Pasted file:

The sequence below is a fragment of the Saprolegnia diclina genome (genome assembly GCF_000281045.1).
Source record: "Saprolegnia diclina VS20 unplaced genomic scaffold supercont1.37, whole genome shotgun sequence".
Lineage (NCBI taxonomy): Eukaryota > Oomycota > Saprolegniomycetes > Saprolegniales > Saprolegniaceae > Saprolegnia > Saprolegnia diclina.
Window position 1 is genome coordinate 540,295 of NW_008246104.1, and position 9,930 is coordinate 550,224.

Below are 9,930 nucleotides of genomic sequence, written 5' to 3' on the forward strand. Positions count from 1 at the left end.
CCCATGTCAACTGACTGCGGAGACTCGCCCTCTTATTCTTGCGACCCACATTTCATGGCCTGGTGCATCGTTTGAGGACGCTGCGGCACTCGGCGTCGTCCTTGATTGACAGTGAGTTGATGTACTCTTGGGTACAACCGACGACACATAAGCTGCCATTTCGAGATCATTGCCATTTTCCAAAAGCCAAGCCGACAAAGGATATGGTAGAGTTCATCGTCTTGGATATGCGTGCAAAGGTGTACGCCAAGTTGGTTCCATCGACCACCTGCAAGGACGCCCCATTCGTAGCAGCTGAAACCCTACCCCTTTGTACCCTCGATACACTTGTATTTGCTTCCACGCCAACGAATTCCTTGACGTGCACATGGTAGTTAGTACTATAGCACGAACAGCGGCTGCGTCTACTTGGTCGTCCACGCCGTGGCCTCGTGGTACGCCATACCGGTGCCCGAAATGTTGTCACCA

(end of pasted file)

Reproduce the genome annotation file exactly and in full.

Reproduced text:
The sequence below is a fragment of the Saprolegnia diclina genome (genome assembly GCF_000281045.1).
Source record: "Saprolegnia diclina VS20 unplaced genomic scaffold supercont1.37, whole genome shotgun sequence".
Lineage (NCBI taxonomy): Eukaryota > Oomycota > Saprolegniomycetes > Saprolegniales > Saprolegniaceae > Saprolegnia > Saprolegnia diclina.
Window position 1 is genome coordinate 540,295 of NW_008246104.1, and position 9,930 is coordinate 550,224.

Below are 9,930 nucleotides of genomic sequence, written 5' to 3' on the forward strand. Positions count from 1 at the left end.
CCCATGTCAACTGACTGCGGAGACTCGCCCTCTTATTCTTGCGACCCACATTTCATGGCCTGGTGCATCGTTTGAGGACGCTGCGGCACTCGGCGTCGTCCTTGATTGACAGTGAGTTGATGTACTCTTGGGTACAACCGACGACACATAAGCTGCCATTTCGAGATCATTGCCATTTTCCAAAAGCCAAGCCGACAAAGGATATGGTAGAGTTCATCGTCTTGGATATGCGTGCAAAGGTGTACGCCAAGTTGGTTCCATCGACCACCTGCAAGGACGCCCCATTCGTAGCAGCTGAAACCCTACCCCTTTGTACCCTCGATACACTTGTATTTGCTTCCACGCCAACGAATTCCTTGACGTGCACATGGTAGTTAGTACTATAGCACGAACAGCGGCTGCGTCTACTTGGTCGTCCACGCCGTGGCCTCGTGGTACGCCATACCGGTGCCCGAAATGTTGTCACCA